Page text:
This mural contains powerful hidden messages

Domestic violence is an issue that is too often hidden in plain sight, a problem that inspired a unique new installation in downtown Vancouver.

Working with YWCA Metro Vancouver, Rethink commissioned Vancouver mural artist Ola Volo to create a 42-foot high installation called “The Wall for Women.”

Amateur photographers will naturally be drawn to the eye-catching mural on the side of the Hyatt Regency as they look for new material for their Instagram, but when they hold up their phone to take a picture, a series of hidden QR codes reveal statistics about the prevalence of domestic violence.

The six pop-ups, which include stats such as “1 in 3 women experience domestic violence” and “domestic violence is up 30 per cent,” direct people to a dedicated landing page containing information and resources, and asks for donations to support women experiencing violence.

Instances of domestic violence have spiked during the pandemic, amplified by both the social and economic impacts of the crisis and magnified by stay-at-home orders.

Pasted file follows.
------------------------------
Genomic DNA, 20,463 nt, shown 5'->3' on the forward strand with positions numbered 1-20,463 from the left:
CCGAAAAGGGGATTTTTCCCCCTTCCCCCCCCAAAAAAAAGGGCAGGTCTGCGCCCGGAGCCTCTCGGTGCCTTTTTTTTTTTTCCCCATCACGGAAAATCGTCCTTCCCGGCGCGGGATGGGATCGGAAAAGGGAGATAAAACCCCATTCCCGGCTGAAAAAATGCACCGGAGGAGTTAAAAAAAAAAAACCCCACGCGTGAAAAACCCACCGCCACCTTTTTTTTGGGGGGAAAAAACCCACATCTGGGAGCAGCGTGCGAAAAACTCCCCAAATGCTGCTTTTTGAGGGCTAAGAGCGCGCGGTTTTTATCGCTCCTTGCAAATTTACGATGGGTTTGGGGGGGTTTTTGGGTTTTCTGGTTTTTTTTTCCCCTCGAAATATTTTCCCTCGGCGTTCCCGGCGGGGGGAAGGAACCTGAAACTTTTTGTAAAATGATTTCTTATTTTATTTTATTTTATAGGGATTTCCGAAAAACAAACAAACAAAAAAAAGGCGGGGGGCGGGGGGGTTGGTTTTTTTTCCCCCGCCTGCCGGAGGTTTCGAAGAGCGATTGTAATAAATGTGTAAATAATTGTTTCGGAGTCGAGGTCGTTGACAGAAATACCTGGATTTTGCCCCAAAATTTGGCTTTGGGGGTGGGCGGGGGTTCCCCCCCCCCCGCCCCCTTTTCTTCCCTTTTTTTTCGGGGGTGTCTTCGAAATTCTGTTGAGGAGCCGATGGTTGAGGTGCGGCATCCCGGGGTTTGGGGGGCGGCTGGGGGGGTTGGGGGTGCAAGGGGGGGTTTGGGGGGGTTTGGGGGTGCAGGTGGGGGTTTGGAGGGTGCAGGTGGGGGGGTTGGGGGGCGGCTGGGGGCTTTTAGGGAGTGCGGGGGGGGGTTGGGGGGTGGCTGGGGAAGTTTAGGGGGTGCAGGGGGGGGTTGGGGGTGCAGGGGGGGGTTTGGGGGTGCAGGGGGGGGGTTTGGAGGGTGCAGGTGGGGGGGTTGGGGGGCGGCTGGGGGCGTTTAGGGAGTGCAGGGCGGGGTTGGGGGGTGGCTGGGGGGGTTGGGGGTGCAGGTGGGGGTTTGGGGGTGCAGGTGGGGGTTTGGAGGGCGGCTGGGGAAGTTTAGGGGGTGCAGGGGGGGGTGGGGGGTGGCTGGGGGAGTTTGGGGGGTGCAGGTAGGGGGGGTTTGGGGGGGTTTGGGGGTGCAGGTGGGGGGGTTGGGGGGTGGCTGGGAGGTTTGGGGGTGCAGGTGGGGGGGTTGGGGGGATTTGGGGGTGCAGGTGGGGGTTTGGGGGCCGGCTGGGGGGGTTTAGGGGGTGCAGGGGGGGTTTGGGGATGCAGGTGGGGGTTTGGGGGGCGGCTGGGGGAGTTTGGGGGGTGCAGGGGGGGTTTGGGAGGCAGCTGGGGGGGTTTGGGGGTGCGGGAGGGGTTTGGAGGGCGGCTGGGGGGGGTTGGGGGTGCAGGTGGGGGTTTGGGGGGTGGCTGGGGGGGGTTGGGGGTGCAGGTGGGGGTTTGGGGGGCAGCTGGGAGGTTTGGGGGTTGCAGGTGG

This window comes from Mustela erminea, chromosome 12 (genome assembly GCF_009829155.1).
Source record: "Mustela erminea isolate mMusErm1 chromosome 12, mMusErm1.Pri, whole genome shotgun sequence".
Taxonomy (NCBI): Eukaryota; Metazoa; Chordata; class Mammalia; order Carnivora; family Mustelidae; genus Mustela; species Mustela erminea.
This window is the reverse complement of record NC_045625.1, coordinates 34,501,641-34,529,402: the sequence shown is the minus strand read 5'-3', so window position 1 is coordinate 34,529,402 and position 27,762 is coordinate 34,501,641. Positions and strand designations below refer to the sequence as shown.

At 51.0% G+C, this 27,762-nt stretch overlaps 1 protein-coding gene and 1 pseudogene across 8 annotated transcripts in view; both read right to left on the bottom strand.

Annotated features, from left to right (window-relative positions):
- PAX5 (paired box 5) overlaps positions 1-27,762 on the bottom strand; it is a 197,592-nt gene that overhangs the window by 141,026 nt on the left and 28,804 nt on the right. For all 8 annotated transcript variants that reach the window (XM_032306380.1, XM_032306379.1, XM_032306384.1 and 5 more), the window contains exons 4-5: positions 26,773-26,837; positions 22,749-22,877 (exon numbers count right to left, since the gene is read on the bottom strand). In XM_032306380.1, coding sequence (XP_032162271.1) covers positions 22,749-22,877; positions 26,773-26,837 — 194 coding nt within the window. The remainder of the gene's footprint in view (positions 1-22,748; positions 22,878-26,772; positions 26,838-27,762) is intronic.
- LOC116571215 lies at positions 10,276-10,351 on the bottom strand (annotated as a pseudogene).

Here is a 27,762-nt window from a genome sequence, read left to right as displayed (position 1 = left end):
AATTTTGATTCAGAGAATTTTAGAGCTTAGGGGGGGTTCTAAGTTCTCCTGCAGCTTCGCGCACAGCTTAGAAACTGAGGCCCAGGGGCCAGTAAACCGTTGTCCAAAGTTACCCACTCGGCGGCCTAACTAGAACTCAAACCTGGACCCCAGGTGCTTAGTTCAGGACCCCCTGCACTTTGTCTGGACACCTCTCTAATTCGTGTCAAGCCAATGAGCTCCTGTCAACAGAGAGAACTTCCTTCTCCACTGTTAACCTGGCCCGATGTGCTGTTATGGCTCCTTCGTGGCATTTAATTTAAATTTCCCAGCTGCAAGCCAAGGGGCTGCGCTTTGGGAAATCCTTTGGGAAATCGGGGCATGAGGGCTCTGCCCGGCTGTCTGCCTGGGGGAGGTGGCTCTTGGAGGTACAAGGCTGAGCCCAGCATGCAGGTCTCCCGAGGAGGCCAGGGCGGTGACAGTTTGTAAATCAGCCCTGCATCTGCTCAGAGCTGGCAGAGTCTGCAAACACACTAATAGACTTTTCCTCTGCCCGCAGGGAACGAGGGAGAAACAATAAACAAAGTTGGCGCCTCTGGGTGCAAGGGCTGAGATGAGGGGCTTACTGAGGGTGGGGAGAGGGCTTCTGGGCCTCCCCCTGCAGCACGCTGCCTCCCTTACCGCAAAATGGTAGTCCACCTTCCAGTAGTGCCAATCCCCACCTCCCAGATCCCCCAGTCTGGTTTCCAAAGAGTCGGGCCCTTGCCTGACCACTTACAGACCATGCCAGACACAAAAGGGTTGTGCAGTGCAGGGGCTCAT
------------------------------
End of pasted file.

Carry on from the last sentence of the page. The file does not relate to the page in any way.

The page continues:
According to media reports last month, Canada’s Assaulted Women’s Helpline fielded 20,334 calls between Sept. 1 and Dec. 31, up from 12,352 in the corresponding period a year earlier.

The escalation in domestic violence has been described by the government of Canada as a “shadow pandemic.”

“The Wall for Women is a powerful and important permanent installation,” said Amy Juschka, director of communications and advocacy with YWCA Metro Vancouver. “Domestic violence often remains hidden behind closed doors. We hope the mural raises awareness and funds for YWCA services that support women who have experienced abuse.”

Volo is a graduate of Emily Carr University of Art + Design whose work has been commissioned by brands including Starbucks, Louis Vuitton, Lululemon and Volkswagen. She started painting the mural on International Women’s Day.

“I have painted a lot of murals, but this was the first time integrating QR codes within my art,” said Volo. “I loved the challenge and the message is so powerful. I was honoured to help the YWCA bring the idea to life and to be able to directly help the cause with my work.”

It’s not the first time QR codes have been used to demonstrate the rise in domestic violence linked to the pandemic. Late last year, the German women’s rights organization introduced a campaign called “Unbreak,” which used QR codes to bring an image of a victim of domestic violence to life.

Chris Powell